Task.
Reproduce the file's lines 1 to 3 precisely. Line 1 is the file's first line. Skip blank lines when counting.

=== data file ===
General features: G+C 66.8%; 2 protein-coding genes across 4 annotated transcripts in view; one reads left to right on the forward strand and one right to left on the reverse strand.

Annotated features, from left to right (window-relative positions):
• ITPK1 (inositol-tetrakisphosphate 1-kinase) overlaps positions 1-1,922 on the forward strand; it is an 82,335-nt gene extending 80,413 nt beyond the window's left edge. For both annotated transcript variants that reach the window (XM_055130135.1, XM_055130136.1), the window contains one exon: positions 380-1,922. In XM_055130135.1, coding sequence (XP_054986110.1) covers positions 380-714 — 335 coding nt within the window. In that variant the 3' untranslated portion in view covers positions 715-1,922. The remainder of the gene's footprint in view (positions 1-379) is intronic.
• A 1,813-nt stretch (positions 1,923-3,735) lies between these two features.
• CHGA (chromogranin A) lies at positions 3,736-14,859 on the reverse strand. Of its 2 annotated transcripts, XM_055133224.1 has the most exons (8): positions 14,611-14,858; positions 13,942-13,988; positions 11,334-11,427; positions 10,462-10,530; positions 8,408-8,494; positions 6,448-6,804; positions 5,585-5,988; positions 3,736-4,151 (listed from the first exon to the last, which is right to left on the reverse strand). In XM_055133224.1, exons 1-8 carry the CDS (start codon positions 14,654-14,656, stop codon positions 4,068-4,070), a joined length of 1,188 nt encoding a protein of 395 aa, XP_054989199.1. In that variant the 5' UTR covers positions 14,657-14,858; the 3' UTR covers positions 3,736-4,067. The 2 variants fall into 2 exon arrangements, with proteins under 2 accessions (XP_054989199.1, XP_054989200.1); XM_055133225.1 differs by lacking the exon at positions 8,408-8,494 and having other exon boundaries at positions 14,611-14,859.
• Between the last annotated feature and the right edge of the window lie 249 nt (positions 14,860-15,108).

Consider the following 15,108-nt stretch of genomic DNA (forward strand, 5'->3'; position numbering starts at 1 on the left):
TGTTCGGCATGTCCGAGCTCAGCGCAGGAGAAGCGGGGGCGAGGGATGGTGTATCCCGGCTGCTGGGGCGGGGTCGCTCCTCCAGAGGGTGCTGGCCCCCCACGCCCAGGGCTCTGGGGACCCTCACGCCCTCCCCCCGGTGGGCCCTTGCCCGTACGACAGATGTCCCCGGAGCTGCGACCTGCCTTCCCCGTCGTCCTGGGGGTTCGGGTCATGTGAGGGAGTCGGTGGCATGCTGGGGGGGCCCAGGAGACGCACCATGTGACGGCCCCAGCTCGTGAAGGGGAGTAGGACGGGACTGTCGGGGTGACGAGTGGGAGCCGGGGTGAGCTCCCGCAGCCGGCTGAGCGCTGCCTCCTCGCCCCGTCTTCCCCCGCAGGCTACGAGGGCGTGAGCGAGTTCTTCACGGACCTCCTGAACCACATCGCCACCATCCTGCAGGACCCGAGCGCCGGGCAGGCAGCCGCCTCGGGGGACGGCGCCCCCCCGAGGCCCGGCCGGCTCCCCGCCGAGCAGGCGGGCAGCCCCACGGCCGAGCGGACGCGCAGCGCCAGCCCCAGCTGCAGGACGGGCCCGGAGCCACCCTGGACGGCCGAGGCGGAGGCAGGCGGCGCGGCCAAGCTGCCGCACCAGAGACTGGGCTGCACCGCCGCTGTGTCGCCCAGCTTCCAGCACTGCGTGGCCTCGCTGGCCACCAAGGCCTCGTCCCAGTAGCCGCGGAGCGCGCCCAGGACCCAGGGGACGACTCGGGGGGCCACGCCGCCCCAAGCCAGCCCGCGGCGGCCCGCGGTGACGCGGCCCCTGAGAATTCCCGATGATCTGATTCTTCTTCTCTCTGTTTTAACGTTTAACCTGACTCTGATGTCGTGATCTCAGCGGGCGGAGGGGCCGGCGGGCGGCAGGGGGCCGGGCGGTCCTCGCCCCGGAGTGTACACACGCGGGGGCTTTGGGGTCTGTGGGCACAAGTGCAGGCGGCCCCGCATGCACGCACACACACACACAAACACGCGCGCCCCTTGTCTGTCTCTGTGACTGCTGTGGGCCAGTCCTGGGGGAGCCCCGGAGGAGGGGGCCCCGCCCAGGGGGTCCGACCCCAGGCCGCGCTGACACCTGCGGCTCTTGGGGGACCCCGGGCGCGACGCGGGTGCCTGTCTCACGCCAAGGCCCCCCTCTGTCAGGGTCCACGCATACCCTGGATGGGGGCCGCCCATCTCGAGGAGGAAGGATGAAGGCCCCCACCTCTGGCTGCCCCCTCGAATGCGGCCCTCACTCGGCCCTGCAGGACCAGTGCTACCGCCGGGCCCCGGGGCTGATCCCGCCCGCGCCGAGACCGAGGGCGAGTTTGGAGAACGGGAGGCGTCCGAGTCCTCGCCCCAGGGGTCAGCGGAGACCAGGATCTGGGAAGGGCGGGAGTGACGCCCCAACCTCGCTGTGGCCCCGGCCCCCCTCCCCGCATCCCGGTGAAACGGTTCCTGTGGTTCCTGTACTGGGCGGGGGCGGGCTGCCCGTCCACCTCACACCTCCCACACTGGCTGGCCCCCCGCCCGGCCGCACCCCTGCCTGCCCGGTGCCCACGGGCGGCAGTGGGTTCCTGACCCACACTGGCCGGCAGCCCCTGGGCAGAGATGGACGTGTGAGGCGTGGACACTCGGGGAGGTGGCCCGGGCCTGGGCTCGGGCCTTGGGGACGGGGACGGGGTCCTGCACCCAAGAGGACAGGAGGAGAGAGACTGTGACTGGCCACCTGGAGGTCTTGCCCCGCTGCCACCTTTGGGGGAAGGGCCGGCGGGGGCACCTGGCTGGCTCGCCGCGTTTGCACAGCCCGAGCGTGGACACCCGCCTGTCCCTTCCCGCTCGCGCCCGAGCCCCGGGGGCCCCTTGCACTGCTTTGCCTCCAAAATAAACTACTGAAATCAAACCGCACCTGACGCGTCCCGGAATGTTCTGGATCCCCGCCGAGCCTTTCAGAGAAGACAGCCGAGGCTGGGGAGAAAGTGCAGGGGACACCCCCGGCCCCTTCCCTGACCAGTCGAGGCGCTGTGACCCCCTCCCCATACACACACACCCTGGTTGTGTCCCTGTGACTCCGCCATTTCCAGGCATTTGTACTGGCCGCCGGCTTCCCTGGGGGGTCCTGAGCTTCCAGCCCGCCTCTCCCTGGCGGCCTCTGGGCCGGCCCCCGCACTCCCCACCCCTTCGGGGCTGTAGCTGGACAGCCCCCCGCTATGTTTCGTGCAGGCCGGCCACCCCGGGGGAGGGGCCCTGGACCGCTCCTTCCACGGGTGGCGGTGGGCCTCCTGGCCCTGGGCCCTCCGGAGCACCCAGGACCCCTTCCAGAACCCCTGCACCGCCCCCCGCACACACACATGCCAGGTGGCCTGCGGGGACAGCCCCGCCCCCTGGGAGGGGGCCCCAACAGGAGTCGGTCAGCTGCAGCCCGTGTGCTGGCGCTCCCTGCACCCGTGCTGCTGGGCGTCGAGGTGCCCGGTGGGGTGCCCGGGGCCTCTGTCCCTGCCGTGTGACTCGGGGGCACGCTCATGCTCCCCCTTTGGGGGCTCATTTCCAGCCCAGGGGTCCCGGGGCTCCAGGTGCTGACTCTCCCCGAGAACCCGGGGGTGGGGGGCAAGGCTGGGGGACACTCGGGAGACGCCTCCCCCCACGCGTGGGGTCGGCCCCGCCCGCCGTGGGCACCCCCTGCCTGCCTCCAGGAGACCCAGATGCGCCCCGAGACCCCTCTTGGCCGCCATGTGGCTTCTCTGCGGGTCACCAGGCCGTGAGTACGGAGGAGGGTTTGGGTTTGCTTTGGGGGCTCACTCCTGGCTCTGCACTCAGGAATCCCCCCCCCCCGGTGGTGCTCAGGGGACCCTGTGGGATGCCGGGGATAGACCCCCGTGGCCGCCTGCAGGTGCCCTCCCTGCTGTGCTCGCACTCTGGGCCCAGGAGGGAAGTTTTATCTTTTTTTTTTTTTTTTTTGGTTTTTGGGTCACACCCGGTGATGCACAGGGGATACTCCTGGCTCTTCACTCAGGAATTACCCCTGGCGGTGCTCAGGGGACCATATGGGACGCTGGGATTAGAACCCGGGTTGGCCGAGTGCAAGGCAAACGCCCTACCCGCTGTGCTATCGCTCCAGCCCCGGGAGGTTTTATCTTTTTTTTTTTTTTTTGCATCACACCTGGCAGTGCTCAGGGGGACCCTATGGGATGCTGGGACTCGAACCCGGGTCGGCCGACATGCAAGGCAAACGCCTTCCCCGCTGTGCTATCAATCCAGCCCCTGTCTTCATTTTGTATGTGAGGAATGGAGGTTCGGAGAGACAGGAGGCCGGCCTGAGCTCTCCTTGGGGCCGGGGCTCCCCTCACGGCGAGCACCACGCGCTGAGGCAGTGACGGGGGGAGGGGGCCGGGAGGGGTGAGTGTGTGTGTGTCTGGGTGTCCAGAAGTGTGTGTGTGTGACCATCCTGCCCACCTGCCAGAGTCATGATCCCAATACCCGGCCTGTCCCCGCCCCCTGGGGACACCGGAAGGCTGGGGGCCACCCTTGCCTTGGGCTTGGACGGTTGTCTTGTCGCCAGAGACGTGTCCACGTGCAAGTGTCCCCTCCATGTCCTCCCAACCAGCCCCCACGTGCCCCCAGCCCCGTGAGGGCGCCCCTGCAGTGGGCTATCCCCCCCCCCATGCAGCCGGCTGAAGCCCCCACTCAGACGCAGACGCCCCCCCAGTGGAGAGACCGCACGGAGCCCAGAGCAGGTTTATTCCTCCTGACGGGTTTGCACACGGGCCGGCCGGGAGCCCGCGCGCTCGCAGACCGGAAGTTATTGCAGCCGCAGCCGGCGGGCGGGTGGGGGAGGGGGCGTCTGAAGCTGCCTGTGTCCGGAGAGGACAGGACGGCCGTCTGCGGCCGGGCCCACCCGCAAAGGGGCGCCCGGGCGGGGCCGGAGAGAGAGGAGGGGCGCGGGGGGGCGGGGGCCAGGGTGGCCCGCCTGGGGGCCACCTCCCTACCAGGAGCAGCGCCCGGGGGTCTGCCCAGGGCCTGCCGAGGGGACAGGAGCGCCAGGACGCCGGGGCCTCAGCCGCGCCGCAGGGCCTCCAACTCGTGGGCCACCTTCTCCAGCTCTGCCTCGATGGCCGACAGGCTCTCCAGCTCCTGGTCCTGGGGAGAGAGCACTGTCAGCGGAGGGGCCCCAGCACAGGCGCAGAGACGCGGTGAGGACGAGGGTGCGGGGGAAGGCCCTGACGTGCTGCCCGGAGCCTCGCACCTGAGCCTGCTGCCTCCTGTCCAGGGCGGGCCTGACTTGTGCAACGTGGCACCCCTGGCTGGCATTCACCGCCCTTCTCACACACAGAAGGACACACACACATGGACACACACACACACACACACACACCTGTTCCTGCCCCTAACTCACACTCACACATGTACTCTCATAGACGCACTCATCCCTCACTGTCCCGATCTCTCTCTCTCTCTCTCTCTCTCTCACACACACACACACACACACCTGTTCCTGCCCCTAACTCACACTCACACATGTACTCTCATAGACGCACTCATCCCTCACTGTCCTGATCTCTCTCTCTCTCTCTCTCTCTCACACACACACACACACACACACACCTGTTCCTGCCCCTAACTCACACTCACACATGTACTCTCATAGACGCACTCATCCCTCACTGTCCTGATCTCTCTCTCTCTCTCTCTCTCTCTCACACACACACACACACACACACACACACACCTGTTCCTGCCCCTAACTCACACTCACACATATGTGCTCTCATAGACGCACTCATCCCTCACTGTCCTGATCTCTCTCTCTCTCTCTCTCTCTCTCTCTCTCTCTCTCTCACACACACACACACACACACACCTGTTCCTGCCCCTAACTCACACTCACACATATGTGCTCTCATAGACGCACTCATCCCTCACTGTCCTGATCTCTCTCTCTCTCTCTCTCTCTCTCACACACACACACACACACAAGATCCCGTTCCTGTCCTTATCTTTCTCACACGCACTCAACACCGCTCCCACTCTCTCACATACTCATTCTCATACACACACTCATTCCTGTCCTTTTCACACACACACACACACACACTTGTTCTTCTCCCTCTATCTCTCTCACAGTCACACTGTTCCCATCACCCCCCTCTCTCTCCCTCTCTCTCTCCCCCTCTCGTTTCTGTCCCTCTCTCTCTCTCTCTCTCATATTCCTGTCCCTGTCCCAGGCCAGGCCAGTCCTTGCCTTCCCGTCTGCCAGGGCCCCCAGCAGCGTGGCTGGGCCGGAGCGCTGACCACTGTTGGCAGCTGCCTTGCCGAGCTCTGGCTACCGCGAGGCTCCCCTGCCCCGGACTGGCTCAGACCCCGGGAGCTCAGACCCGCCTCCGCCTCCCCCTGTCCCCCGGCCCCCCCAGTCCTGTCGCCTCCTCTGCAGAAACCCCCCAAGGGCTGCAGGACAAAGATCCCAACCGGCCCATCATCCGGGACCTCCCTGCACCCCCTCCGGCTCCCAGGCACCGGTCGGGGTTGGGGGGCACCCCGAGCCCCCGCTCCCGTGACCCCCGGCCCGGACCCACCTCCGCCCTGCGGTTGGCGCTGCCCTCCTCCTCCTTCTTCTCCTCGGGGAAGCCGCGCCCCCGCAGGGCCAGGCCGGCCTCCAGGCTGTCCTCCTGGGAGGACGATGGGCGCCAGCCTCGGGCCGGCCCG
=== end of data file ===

General features: G+C 66.8%; 2 protein-coding genes across 4 annotated transcripts in view; one reads left to right on the forward strand and one right to left on the reverse strand.

Annotated features, from left to right (window-relative positions):
• ITPK1 (inositol-tetrakisphosphate 1-kinase) overlaps positions 1-1,922 on the forward strand; it is an 82,335-nt gene extending 80,413 nt beyond the window's left edge. For both annotated transcript variants that reach the window (XM_055130135.1, XM_055130136.1), the window contains one exon: positions 380-1,922. In XM_055130135.1, coding sequence (XP_054986110.1) covers positions 380-714 — 335 coding nt within the window. In that variant the 3' untranslated portion in view covers positions 715-1,922. The remainder of the gene's footprint in view (positions 1-379) is intronic.